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I am looking to buy an Android phone to test my first Android app on.

What things should I pay attention to to make sure I pick the most suitable device?

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    Welcome to Programmers! I edited your question to make it more about learning how to choose the right device instead of focusing on a specific shopping choice. You can then evaluate your options against the answers here and decide if the phone you picked is a good choice. See this blog post for more information. – Adam Lear Sep 8 '11 at 15:32
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Are you aware of the Android Developer phone? It could be a good starting point. You can find information on testing your app on hardware at:

https://developer.android.com/studio/run/device.html

4

Unfortunately one device will not be enough to do testing. In companies developing Android apps you will have numerous devices, as there are some bugs that are limited to few models.

Your choice of phone depends on you target audience. For example if you're targeting early adopters, your choice will probably be one of the "lead devices". However things working on these might not work on older ones, like for example there are still enormous amounts of Android 1.6 devices out there, not to mention 2.1 devices.

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If I developed for Android I'd get me a dedicated device which is relatively powerful, easy to root and easy to reflash. This would give me more ability to test my app in various conditions, especially user-reported conditions, on real hardware.

Of course you'll test your apps on several emulators: different Android versions, screen sizes, presence/absence of hardware buttons, all the things you can't change easily on a physical phone. But an emulator can't tell you much about how usable your app is in daily use, while a physical phone is something you can carry around to field-test your app.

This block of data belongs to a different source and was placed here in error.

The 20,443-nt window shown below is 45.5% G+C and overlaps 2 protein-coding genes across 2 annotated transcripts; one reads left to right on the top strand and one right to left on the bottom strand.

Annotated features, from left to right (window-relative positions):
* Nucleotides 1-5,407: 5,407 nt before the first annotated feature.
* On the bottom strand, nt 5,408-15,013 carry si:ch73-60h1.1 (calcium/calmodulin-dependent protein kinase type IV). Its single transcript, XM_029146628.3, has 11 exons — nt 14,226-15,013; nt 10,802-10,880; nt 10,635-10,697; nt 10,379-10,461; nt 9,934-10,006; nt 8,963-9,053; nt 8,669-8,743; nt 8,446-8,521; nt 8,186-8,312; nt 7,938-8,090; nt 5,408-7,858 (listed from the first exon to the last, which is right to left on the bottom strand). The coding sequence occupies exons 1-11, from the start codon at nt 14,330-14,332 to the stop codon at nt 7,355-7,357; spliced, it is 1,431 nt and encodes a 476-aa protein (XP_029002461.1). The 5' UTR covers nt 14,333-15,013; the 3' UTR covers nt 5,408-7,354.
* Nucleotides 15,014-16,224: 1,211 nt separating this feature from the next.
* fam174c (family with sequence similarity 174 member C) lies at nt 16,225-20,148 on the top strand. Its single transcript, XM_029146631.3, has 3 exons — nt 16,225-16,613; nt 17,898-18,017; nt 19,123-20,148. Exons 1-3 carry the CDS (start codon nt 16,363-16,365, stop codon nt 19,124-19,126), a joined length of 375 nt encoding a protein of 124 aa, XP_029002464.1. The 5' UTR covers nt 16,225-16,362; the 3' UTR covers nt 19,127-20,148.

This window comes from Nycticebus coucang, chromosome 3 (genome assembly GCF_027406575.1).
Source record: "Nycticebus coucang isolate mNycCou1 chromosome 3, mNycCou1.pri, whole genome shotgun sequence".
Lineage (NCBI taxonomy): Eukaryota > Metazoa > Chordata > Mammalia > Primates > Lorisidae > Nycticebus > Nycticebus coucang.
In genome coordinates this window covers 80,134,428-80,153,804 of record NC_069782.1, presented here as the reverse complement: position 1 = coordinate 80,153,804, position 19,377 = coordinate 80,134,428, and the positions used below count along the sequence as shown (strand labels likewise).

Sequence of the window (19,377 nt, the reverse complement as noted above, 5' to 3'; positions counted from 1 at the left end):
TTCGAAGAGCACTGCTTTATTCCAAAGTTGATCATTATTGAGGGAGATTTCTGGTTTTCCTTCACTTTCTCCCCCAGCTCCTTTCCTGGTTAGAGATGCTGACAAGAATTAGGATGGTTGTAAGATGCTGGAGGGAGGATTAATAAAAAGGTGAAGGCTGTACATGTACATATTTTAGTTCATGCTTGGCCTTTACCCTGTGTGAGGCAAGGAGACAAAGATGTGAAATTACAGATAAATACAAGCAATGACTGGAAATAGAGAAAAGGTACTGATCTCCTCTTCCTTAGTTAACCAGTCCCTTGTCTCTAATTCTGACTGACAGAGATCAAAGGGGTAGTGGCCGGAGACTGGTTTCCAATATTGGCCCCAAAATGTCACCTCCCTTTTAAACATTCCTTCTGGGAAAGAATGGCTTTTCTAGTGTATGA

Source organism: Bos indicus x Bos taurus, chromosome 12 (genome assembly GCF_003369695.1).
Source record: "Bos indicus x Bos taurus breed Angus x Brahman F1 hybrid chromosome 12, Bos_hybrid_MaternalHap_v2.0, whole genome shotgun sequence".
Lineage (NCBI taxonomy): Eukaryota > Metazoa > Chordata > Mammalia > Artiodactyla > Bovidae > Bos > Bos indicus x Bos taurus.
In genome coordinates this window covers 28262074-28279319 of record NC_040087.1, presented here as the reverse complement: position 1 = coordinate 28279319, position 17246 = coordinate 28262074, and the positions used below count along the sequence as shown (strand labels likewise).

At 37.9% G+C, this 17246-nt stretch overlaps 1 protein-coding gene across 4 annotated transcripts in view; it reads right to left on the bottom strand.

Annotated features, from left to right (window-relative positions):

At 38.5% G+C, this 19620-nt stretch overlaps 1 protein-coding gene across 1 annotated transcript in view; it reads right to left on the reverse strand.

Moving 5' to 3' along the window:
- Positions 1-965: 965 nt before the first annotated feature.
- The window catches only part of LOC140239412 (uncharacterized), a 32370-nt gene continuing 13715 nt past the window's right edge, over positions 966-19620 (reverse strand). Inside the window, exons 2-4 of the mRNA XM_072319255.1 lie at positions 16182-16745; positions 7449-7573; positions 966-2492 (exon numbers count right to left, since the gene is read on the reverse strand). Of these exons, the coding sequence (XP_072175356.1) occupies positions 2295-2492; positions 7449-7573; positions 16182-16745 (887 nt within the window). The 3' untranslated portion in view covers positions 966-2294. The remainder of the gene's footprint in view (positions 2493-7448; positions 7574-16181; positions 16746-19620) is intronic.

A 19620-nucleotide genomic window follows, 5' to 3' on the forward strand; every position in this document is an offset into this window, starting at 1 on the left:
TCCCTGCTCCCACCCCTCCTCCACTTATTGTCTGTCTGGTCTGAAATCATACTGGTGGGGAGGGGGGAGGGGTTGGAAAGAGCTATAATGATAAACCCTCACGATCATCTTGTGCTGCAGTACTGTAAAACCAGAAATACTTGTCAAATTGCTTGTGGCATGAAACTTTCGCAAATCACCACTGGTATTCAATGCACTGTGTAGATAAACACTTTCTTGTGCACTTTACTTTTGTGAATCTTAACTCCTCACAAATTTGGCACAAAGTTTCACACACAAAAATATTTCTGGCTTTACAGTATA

And certainly enoug you'll be asking your Android-owning friends and willing beta-testers to run your app on various devices they have. It's hardly imaginable to actually own all of the hundreds of devices that run Android.

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Writing from the perspective of someone who occasionally works on Android apps in my spare time, which I think is similar to your situation (or your situation when you originally wrote the question):

The bare minimum I would go with is two phones: a new phone and an old phone.

I would review the application carefully, paying attention to the minimum API level the code requires. For instance, you may be using functionality that requires API level 14, and so your app won't run on devices running very old versions of Android. Your old phone should then be something that is running the Android version corresponding to exactly that API level. Keeping the device on an old version is important; I've caught issues where something that was supposed to be supported in one API level actually wasn't supported until the next higher API level. For instance, I have an old Droid Pro running Gingerbread laying around, for apps that need to run on very old devices and very small screens, and only need API level 10 or lower.